History of the Bagpipe

Bagpipe elements

The Bagpipe is a woodwind instrument utilizing 4 reeds with a bag as an air reservoir. There are three drones which are reeded that play a constant tone. The melody is played on the reeded chanter. A blowpipe fills the bag. Air pressure from the mouth and bag force air through the drones and chanter, and sound is produced.

Bagpipes can be traced all the way back to ancient Egypt where a small pipe and drone were played by mouth. Later on, the bag was added along with the blowpipe, and the sound became constant. By the time of Christ, the bagpipe was well established in the Middle East.

The Romans brought the pipes back to Rome where they became very popular. It was said that Nero was an accomplished piper. The Romans spread the pipes throughout their empire. The Germans developed their version called the dudelsack. The French had their musette, while other varieties evolved in the Balkans and Spain. The Romans finally brought the bagpipe to England and Scotland.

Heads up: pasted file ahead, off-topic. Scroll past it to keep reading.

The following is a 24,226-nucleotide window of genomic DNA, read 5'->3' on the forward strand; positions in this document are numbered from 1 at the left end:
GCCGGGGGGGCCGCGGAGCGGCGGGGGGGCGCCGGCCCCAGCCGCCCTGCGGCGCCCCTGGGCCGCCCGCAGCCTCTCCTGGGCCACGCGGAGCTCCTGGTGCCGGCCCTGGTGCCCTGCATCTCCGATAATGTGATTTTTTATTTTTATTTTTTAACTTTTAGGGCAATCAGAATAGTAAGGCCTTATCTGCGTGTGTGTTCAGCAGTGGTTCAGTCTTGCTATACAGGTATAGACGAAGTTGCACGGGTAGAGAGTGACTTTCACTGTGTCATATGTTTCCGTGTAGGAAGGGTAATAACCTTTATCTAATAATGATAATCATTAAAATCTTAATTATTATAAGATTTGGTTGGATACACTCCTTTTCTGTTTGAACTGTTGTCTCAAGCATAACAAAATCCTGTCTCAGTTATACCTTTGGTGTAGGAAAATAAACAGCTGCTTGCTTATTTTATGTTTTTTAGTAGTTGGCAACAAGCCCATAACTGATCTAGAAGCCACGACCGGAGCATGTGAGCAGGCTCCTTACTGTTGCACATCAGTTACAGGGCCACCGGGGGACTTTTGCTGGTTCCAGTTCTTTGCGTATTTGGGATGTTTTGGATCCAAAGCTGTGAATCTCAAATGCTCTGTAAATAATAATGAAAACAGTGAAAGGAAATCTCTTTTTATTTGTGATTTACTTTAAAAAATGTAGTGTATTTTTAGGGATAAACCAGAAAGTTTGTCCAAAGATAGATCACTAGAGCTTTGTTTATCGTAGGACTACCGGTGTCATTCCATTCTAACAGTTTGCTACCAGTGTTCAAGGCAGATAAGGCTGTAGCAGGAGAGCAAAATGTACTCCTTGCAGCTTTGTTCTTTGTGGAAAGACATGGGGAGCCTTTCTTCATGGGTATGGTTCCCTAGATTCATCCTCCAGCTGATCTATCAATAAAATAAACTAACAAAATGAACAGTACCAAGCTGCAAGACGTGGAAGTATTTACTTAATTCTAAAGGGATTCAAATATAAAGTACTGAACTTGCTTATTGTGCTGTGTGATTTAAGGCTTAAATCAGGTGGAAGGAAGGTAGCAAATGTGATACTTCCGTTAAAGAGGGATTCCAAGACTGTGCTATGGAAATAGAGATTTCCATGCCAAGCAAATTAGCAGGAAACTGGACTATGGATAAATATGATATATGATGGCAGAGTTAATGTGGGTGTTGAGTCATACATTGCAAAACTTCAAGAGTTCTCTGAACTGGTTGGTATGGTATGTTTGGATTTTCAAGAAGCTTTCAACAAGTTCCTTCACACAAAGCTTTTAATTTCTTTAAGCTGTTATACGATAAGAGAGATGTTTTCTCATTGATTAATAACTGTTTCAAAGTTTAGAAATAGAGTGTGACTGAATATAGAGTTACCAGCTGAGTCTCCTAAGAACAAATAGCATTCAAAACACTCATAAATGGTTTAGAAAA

Of all of the varieties of bagpipe, the "Great Highland Bagpipe" became best known. Piping became an integral part of Highland clan society in Scotland. In 1745, the failed Scottish rebellion against England changed the ways that Scots could play their pipes. English Parliament passed the 'Acts of Proscription' as an attempt to destroy the Highland culture. The 'Acts' outlawed the wearing of the kilt and playing of the bagpipes. The one exception was that Scottish men who joined the British army could wear the kilt and play their bagpipes in their units.

By 1800, England began to expand its influence by the might of Scottish bayonets. Highland regiments like the 42nd, 79th, 92nd, and 93rd served throughout the empire, and with it came the proliferation of the Great Highland Bagpipe. No longer a curiosity, the pipes are now played in units of the Jordanian army, Ghurkas brigade, Hong Kong police, and bands in Canada, Australia, New Zealand, and the USA. The pipes were even played at both the Alamo and in Custer's army. Many American colleges have bagpipe bands including the Naval Academy. Don't forget Clan Donald Pipes and Drums of Wisconsin.